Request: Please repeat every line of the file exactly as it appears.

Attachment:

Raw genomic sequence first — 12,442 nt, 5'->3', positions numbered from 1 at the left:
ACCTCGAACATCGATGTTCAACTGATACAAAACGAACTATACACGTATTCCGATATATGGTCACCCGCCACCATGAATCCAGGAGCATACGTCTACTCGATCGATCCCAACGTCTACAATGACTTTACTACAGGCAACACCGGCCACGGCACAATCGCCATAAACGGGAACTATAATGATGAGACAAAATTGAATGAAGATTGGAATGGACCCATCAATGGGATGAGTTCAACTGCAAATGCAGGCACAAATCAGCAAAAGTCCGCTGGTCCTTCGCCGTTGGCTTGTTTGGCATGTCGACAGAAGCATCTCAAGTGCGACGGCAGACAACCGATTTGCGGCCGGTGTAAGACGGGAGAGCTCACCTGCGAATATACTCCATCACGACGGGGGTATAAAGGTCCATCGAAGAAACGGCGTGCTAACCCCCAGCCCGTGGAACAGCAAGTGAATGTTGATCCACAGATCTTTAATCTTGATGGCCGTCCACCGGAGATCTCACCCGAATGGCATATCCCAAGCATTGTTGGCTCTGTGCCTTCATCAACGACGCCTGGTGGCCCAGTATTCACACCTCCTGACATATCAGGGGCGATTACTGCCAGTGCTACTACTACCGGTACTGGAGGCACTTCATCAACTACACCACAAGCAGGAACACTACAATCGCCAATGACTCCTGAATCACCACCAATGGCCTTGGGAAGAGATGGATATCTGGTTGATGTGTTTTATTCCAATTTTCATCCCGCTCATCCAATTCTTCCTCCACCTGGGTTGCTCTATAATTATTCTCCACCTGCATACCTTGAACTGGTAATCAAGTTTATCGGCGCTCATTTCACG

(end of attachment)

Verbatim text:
Raw genomic sequence first — 12,442 nt, 5'->3', positions numbered from 1 at the left:
ACCTCGAACATCGATGTTCAACTGATACAAAACGAACTATACACGTATTCCGATATATGGTCACCCGCCACCATGAATCCAGGAGCATACGTCTACTCGATCGATCCCAACGTCTACAATGACTTTACTACAGGCAACACCGGCCACGGCACAATCGCCATAAACGGGAACTATAATGATGAGACAAAATTGAATGAAGATTGGAATGGACCCATCAATGGGATGAGTTCAACTGCAAATGCAGGCACAAATCAGCAAAAGTCCGCTGGTCCTTCGCCGTTGGCTTGTTTGGCATGTCGACAGAAGCATCTCAAGTGCGACGGCAGACAACCGATTTGCGGCCGGTGTAAGACGGGAGAGCTCACCTGCGAATATACTCCATCACGACGGGGGTATAAAGGTCCATCGAAGAAACGGCGTGCTAACCCCCAGCCCGTGGAACAGCAAGTGAATGTTGATCCACAGATCTTTAATCTTGATGGCCGTCCACCGGAGATCTCACCCGAATGGCATATCCCAAGCATTGTTGGCTCTGTGCCTTCATCAACGACGCCTGGTGGCCCAGTATTCACACCTCCTGACATATCAGGGGCGATTACTGCCAGTGCTACTACTACCGGTACTGGAGGCACTTCATCAACTACACCACAAGCAGGAACACTACAATCGCCAATGACTCCTGAATCACCACCAATGGCCTTGGGAAGAGATGGATATCTGGTTGATGTGTTTTATTCCAATTTTCATCCCGCTCATCCAATTCTTCCTCCACCTGGGTTGCTCTATAATTATTCTCCACCTGCATACCTTGAACTGGTAATCAAGTTTATCGGCGCTCATTTCACG